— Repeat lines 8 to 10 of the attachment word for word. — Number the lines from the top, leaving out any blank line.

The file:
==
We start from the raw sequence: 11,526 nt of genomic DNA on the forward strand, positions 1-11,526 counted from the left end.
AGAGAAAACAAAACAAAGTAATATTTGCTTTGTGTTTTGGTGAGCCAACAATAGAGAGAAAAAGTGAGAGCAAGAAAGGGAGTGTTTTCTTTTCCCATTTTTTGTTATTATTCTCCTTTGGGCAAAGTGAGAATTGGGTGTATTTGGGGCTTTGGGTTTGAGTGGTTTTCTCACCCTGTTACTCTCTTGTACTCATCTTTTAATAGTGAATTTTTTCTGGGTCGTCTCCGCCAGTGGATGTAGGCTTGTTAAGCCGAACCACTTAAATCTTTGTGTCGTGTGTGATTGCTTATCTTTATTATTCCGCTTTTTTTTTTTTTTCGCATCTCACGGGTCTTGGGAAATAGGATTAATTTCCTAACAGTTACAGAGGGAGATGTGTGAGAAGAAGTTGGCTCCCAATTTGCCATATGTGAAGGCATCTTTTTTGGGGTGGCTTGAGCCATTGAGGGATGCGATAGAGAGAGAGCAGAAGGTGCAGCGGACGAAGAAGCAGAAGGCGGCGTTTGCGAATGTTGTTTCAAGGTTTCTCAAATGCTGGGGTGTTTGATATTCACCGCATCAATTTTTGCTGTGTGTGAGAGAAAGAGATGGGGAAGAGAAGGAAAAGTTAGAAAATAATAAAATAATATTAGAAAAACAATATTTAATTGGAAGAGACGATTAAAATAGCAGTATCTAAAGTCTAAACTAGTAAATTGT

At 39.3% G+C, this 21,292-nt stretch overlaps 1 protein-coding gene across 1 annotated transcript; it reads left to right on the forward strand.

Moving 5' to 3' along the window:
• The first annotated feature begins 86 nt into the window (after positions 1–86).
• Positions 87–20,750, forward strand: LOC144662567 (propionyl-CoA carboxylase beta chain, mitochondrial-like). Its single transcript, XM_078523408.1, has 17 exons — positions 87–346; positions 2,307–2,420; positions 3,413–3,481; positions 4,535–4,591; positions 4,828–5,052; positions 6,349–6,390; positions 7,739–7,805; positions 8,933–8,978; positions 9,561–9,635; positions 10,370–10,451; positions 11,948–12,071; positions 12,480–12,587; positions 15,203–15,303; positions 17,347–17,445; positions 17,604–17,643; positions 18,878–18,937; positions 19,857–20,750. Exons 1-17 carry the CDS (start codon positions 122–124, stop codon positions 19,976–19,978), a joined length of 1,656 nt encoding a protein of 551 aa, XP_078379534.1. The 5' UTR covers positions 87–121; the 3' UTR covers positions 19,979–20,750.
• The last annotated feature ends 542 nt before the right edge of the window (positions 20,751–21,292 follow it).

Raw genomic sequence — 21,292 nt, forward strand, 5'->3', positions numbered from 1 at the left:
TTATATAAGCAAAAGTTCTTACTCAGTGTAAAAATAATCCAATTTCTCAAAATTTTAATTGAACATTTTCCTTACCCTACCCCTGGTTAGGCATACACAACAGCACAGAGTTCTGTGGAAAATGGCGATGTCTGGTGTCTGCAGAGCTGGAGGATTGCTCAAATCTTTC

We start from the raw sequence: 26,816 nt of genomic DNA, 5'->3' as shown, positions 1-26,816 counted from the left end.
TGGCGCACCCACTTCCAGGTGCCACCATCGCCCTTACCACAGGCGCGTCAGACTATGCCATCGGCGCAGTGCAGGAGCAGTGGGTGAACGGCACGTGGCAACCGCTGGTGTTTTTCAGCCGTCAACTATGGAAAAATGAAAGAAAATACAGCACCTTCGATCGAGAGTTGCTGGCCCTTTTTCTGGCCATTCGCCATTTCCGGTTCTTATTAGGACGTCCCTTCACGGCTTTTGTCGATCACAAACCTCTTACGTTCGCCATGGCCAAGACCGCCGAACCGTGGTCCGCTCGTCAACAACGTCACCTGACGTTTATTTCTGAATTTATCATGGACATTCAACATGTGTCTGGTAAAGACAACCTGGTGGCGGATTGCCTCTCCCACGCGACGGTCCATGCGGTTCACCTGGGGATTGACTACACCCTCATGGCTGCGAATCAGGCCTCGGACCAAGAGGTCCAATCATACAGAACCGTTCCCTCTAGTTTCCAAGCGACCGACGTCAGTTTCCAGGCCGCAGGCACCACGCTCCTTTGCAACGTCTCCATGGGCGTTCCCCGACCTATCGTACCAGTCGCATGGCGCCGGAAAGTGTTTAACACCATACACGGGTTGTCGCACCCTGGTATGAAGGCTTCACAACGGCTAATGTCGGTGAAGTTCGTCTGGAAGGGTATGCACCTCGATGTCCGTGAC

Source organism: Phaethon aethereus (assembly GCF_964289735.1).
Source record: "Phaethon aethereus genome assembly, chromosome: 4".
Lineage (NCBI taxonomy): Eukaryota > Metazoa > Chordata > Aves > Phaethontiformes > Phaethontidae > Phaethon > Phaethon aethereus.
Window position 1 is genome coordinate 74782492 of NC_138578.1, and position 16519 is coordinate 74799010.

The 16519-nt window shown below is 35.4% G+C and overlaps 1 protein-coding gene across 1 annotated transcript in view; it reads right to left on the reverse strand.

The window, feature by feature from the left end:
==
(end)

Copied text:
Raw genomic sequence — 21,292 nt, forward strand, 5'->3', positions numbered from 1 at the left:
TTATATAAGCAAAAGTTCTTACTCAGTGTAAAAATAATCCAATTTCTCAAAATTTTAATTGAACATTTTCCTTACCCTACCCCTGGTTAGGCATACACAACAGCACAGAGTTCTGTGGAAAATGGCGATGTCTGGTGTCTGCAGAGCTGGAGGATTGCTCAAATCTTTC

We start from the raw sequence: 26,816 nt of genomic DNA, 5'->3' as shown, positions 1-26,816 counted from the left end.